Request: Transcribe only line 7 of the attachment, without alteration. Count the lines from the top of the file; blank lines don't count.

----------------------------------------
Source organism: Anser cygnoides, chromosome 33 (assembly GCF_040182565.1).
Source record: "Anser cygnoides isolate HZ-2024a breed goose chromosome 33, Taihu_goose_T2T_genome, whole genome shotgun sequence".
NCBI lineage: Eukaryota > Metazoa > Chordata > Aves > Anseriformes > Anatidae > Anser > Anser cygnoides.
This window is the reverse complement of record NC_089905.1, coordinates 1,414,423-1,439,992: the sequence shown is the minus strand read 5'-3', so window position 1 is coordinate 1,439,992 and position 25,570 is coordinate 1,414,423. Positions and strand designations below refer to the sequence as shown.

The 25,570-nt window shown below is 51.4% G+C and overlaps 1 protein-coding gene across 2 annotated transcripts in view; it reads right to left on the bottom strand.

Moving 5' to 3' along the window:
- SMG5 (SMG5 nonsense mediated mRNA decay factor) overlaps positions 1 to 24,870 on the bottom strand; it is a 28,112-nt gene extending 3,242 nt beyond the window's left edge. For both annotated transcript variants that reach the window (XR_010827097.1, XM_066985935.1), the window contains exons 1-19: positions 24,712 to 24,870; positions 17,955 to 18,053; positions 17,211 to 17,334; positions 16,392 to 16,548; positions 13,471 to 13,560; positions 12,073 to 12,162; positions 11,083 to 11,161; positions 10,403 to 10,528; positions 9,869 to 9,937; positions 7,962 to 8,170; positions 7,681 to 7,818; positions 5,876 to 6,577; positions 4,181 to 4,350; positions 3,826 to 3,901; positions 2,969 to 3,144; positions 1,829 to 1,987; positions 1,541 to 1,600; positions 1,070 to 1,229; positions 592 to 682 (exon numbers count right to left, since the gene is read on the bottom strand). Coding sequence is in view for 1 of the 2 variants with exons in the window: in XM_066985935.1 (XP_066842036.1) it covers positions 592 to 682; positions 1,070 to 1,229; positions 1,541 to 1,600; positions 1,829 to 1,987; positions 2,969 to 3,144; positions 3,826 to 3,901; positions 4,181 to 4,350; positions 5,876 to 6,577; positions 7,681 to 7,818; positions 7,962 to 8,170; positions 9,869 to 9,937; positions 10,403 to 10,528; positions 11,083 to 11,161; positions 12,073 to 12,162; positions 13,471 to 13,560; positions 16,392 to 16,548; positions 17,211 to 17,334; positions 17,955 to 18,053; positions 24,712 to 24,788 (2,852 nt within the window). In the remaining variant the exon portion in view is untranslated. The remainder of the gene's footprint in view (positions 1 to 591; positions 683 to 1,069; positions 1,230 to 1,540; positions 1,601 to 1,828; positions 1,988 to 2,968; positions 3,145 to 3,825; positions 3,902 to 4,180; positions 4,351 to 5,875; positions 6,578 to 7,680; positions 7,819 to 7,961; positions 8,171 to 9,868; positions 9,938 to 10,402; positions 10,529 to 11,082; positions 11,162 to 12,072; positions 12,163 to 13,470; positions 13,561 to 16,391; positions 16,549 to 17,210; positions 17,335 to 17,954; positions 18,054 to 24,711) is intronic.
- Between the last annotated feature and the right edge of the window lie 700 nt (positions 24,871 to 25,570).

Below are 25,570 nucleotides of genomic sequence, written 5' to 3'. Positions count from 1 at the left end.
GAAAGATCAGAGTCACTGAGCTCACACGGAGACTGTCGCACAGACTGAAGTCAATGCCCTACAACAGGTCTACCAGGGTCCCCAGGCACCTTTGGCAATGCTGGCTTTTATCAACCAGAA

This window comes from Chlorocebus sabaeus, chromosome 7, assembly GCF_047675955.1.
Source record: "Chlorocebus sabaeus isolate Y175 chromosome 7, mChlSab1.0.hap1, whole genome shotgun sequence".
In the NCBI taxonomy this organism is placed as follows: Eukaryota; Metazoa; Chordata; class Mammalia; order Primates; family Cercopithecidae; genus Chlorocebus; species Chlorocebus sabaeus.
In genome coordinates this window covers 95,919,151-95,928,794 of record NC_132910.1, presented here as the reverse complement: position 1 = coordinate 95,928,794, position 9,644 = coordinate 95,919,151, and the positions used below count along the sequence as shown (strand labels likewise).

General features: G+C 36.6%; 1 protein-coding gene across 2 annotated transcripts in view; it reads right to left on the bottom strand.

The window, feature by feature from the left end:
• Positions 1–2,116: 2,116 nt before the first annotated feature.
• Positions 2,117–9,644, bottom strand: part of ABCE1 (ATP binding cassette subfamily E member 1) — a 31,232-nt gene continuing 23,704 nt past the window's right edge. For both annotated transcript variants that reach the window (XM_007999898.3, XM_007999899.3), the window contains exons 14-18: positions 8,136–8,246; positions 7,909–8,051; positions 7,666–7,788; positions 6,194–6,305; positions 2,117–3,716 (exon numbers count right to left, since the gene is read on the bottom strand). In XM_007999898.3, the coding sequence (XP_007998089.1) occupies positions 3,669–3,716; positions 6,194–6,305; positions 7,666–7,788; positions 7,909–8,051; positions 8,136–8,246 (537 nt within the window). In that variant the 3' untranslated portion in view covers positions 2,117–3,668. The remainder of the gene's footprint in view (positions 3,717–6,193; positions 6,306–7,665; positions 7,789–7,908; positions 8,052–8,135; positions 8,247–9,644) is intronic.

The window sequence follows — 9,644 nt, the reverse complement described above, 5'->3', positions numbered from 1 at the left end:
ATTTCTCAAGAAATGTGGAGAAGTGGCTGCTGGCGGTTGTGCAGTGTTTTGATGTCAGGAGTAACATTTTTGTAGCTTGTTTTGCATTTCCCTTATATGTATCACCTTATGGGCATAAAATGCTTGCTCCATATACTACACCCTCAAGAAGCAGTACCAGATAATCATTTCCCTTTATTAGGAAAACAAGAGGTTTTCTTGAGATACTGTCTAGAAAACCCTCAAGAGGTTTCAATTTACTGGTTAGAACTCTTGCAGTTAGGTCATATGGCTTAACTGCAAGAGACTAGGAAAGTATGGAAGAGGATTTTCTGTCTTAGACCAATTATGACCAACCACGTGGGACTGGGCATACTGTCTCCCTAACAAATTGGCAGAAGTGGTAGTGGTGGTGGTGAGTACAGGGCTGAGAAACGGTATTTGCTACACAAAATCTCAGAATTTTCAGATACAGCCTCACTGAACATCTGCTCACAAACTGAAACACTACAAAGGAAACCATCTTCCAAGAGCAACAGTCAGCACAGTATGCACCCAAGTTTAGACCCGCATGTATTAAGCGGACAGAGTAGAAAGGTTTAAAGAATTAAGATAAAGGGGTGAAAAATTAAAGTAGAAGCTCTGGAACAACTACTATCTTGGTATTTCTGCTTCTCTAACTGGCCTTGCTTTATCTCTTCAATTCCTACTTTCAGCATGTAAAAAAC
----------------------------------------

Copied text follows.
- SMG5 (SMG5 nonsense mediated mRNA decay factor) overlaps positions 1 to 24,870 on the bottom strand; it is a 28,112-nt gene extending 3,242 nt beyond the window's left edge. For both annotated transcript variants that reach the window (XR_010827097.1, XM_066985935.1), the window contains exons 1-19: positions 24,712 to 24,870; positions 17,955 to 18,053; positions 17,211 to 17,334; positions 16,392 to 16,548; positions 13,471 to 13,560; positions 12,073 to 12,162; positions 11,083 to 11,161; positions 10,403 to 10,528; positions 9,869 to 9,937; positions 7,962 to 8,170; positions 7,681 to 7,818; positions 5,876 to 6,577; positions 4,181 to 4,350; positions 3,826 to 3,901; positions 2,969 to 3,144; positions 1,829 to 1,987; positions 1,541 to 1,600; positions 1,070 to 1,229; positions 592 to 682 (exon numbers count right to left, since the gene is read on the bottom strand). Coding sequence is in view for 1 of the 2 variants with exons in the window: in XM_066985935.1 (XP_066842036.1) it covers positions 592 to 682; positions 1,070 to 1,229; positions 1,541 to 1,600; positions 1,829 to 1,987; positions 2,969 to 3,144; positions 3,826 to 3,901; positions 4,181 to 4,350; positions 5,876 to 6,577; positions 7,681 to 7,818; positions 7,962 to 8,170; positions 9,869 to 9,937; positions 10,403 to 10,528; positions 11,083 to 11,161; positions 12,073 to 12,162; positions 13,471 to 13,560; positions 16,392 to 16,548; positions 17,211 to 17,334; positions 17,955 to 18,053; positions 24,712 to 24,788 (2,852 nt within the window). In the remaining variant the exon portion in view is untranslated. The remainder of the gene's footprint in view (positions 1 to 591; positions 683 to 1,069; positions 1,230 to 1,540; positions 1,601 to 1,828; positions 1,988 to 2,968; positions 3,145 to 3,825; positions 3,902 to 4,180; positions 4,351 to 5,875; positions 6,578 to 7,680; positions 7,819 to 7,961; positions 8,171 to 9,868; positions 9,938 to 10,402; positions 10,529 to 11,082; positions 11,162 to 12,072; positions 12,163 to 13,470; positions 13,561 to 16,391; positions 16,549 to 17,210; positions 17,335 to 17,954; positions 18,054 to 24,711) is intronic.